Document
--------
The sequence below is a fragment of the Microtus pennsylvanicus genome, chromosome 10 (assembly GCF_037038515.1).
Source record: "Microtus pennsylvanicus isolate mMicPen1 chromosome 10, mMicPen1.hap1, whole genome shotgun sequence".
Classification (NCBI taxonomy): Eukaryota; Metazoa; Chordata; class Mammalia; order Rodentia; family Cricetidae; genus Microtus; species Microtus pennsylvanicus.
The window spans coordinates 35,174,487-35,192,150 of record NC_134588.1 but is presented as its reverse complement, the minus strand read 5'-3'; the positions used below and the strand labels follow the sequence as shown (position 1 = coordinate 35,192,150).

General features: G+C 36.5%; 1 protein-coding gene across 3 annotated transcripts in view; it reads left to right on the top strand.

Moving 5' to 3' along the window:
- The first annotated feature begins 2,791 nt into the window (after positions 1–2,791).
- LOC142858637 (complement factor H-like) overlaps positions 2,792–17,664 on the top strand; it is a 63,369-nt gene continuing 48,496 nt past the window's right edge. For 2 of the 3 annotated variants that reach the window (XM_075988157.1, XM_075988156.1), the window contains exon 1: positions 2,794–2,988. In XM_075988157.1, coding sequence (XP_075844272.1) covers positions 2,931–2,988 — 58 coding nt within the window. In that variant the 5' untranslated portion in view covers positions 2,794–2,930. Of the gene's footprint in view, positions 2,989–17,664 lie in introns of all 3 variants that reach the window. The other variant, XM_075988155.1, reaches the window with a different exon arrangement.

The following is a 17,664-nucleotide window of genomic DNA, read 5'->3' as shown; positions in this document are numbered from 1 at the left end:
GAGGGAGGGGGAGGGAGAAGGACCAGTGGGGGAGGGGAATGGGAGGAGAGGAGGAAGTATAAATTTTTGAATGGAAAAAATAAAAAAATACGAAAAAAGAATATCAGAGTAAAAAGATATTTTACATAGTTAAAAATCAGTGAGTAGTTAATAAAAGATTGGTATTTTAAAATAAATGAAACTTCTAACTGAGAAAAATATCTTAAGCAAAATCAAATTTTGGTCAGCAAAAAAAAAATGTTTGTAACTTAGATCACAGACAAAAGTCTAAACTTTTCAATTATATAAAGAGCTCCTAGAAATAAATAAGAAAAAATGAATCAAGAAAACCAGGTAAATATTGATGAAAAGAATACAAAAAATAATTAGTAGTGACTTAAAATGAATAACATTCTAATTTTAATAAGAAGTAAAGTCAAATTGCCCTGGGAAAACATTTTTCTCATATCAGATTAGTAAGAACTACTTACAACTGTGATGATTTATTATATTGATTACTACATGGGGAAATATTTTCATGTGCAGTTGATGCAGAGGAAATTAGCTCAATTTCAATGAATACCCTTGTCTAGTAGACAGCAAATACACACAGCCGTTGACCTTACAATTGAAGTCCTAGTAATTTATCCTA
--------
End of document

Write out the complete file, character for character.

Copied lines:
The sequence below is a fragment of the Microtus pennsylvanicus genome, chromosome 10 (assembly GCF_037038515.1).
Source record: "Microtus pennsylvanicus isolate mMicPen1 chromosome 10, mMicPen1.hap1, whole genome shotgun sequence".
Classification (NCBI taxonomy): Eukaryota; Metazoa; Chordata; class Mammalia; order Rodentia; family Cricetidae; genus Microtus; species Microtus pennsylvanicus.
The window spans coordinates 35,174,487-35,192,150 of record NC_134588.1 but is presented as its reverse complement, the minus strand read 5'-3'; the positions used below and the strand labels follow the sequence as shown (position 1 = coordinate 35,192,150).

General features: G+C 36.5%; 1 protein-coding gene across 3 annotated transcripts in view; it reads left to right on the top strand.

Moving 5' to 3' along the window:
- The first annotated feature begins 2,791 nt into the window (after positions 1–2,791).
- LOC142858637 (complement factor H-like) overlaps positions 2,792–17,664 on the top strand; it is a 63,369-nt gene continuing 48,496 nt past the window's right edge. For 2 of the 3 annotated variants that reach the window (XM_075988157.1, XM_075988156.1), the window contains exon 1: positions 2,794–2,988. In XM_075988157.1, coding sequence (XP_075844272.1) covers positions 2,931–2,988 — 58 coding nt within the window. In that variant the 5' untranslated portion in view covers positions 2,794–2,930. Of the gene's footprint in view, positions 2,989–17,664 lie in introns of all 3 variants that reach the window. The other variant, XM_075988155.1, reaches the window with a different exon arrangement.

The following is a 17,664-nucleotide window of genomic DNA, read 5'->3' as shown; positions in this document are numbered from 1 at the left end:
GAGGGAGGGGGAGGGAGAAGGACCAGTGGGGGAGGGGAATGGGAGGAGAGGAGGAAGTATAAATTTTTGAATGGAAAAAATAAAAAAATACGAAAAAAGAATATCAGAGTAAAAAGATATTTTACATAGTTAAAAATCAGTGAGTAGTTAATAAAAGATTGGTATTTTAAAATAAATGAAACTTCTAACTGAGAAAAATATCTTAAGCAAAATCAAATTTTGGTCAGCAAAAAAAAAATGTTTGTAACTTAGATCACAGACAAAAGTCTAAACTTTTCAATTATATAAAGAGCTCCTAGAAATAAATAAGAAAAAATGAATCAAGAAAACCAGGTAAATATTGATGAAAAGAATACAAAAAATAATTAGTAGTGACTTAAAATGAATAACATTCTAATTTTAATAAGAAGTAAAGTCAAATTGCCCTGGGAAAACATTTTTCTCATATCAGATTAGTAAGAACTACTTACAACTGTGATGATTTATTATATTGATTACTACATGGGGAAATATTTTCATGTGCAGTTGATGCAGAGGAAATTAGCTCAATTTCAATGAATACCCTTGTCTAGTAGACAGCAAATACACACAGCCGTTGACCTTACAATTGAAGTCCTAGTAATTTATCCTA